Applying to college can be super hard.
This simple checklist is made by me, a recent college applicant, trying to help the world out a little bit. If you guys have any helpful tips go ahead and put them below in the comments!
Sophomore/Junior Year of High School
1. Find out what you want from your education.
This can include the size of your classes, the feel of the campus, and what kind of students attend. It’s also at least a little important to know what you want to do with your life. Of course you can change your mind from then (because trying to decide what you want for the rest of your life in high school is crazy), but it can be doubly helpful in the admissions process to know what program you want to go into. This way, you know what departments to focus on when researching, and colleges know what type of applicant you are, and can fill their departments accordingly.
2. Draft a list of the colleges you like.
I had a good head start because I started doing this in the 8th grade. I was always a little bit crazy about college, and it showed in my browser history. It seemed like I would have a new favorite college every day. Most college advisors say to narrow your list down to about 10, but the perfect number for me was 30. From there, I weeded out colleges based on if they had my major, different reviews and rankings from Niche, and my probability of acceptance.
2a? Visit those schools!
It was also reallllyyyy helpful for me to visit the schools I had on my list. If you have the time and resources, visiting a school can really help you get the vibe of the campus and figure out if you would be a good fit there. For example, a teacher had recommended I look at Boston College but once I visited, I really did not like the atmosphere. Everyone on campus looked super depressed, and it didn’t really strike me as a place that I would want to spend 4 years of my life at. I immediately took it off the list, and I was down to 29.
3. Make good relationships with your teachers so they’ll be willing to write you great letters of recommendations.
Unfortunately, I did not do this. I was pretty good friends with a lot of my teachers, but I wasn’t sure which ones would write me the best letters of rec. I eventually chose two of my teachers from junior year, but I had a lot of difficulty doing so.
4. Fill out the CommonApp, or Coalition App, and if you’re ambitious, the QuestBridge application
These platforms will make it super easy to send out all your applications at once. I submitted most of my applications through the Common Application. It’s fairly easy to figure out, but you might need your parents’ help on some of the questions (like Parent Education, Income, stuff like that.)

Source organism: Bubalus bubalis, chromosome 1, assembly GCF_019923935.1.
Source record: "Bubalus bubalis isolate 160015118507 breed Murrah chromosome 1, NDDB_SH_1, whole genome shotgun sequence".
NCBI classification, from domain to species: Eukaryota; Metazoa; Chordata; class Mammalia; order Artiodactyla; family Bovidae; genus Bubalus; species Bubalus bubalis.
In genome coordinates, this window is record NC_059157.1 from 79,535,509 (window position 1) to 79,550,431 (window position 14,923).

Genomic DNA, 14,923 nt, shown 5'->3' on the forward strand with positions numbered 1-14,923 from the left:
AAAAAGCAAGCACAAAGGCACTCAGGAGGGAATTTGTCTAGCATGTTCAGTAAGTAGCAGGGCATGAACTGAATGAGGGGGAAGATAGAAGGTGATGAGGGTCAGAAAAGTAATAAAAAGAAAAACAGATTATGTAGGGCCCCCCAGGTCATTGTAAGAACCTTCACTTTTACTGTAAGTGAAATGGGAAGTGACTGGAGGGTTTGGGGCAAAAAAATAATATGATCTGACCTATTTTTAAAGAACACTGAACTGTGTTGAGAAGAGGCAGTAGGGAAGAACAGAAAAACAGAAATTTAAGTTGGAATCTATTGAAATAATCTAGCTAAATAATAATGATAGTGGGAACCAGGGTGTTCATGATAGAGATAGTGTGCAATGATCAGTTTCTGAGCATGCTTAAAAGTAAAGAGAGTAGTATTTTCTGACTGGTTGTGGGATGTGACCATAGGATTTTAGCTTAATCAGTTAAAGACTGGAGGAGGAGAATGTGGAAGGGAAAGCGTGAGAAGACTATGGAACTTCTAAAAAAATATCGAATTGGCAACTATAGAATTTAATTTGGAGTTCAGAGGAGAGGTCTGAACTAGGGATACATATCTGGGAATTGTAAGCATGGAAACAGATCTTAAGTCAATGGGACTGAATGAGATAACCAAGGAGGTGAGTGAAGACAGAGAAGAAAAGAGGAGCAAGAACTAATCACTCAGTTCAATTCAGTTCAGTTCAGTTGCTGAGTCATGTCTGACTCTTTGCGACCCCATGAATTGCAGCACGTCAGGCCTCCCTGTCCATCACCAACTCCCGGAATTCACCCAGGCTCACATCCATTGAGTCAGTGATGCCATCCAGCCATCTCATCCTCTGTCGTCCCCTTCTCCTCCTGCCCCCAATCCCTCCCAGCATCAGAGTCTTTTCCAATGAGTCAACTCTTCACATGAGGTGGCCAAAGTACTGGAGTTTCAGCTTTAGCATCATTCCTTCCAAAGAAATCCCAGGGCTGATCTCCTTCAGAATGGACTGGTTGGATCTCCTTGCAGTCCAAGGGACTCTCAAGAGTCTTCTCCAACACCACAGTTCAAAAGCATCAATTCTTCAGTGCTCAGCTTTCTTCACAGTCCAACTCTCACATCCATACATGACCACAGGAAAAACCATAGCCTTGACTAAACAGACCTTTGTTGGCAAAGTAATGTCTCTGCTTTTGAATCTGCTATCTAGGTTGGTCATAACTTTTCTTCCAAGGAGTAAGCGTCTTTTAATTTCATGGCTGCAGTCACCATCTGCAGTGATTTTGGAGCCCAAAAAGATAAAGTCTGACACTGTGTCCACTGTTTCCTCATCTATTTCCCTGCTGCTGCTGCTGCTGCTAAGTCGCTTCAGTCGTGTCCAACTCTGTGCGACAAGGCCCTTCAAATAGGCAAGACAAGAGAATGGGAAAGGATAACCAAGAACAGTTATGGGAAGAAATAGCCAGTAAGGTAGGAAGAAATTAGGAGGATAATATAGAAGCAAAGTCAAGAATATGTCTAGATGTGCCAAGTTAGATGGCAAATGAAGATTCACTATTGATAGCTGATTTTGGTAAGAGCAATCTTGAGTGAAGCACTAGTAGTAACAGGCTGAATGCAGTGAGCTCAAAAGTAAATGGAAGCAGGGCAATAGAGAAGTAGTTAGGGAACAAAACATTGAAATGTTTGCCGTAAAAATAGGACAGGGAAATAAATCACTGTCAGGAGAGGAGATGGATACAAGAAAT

I also was going to fill out the QuestBridge application, but ain’t nobody got time for that. It had a lot of benefits, but the first round of applications was basically like an early decision application, so I decided against it. This application also had a ton of essays to submit for it. The Common App only has one, plus the supplements for each school.
It’s a great option to do Questbridge if you’re applying to a lot of higher tier schools, but your family income is less than $65,000/year.
Larger schools (like state schools) and international universities tend to have their own applications. If you can’t add it onto your Common App, it’s likely that you will have to apply through a different online platform, or old-school through the mail.
5. Send your SAT/ACT scores and your SAT Subject Tests
Even though some schools are test optional now, it’s really to your benefit to send them in. I was able to get a pretty decent score on my SAT and SAT Subject tests, so I sent mine in.
I would also advise taking the SAT with essay. A lot of schools require this for application, and I didn’t take it! Oops! Now I can’t apply to schools like UMich, UC Berkeley, or really any other big state schools. Schools also sometimes require a certain amount of Subject tests to apply. I applied to Tufts and Cornell (Arts and Sciences) who both required two or more Subject tests to be submitted. You can send your scores when you take the test for free, or if you want to wait until you know your score, you can send them here.
6. Make sure your school knows what it’s doing.
4Mine didn’t. Kind of. They had a pretty organized system for sending out my grades for schools through Naviance, but you should really check in every once in a while with your guidance counselor to make sure that everything is done before the deadline.
If you had the time to visit schools during your junior year, go you. If you didn’t, make the time now. It’s soooooo important to interview at schools where you can. It can really make a difference if you have strong connections with the schools you like, and know your way around the admissions office staff. At my top choice college, I made it a point to introduce myself and make an impression on everyone in the office. I’ve been getting coffee with my regional admissions officer since last year, and I think that it’s helped a lot for my prospects of admissions.
8. Fill out Financial Aid forms.
Every school is different, so you’ll have to research what they want you to do to apply for their financial aid. Usually, they’ll want you to fill out the FAFSA (which now opens on October 1), and the CSS Profile (which costs money to send, but is more detailed.)
This is the part of the checklist I’m at now. It’s hard to wait isn’t it! I have slowly been getting my responses from the schools I applied early action to, but I wish I knew all the schools I got into. I’m both excited and nervous for March, but I know that I will be happy with where I end up going.
As I come to the end of my college application journey, I pass my knowledge on to you guys. I hope you find this at least a little bit helpful!!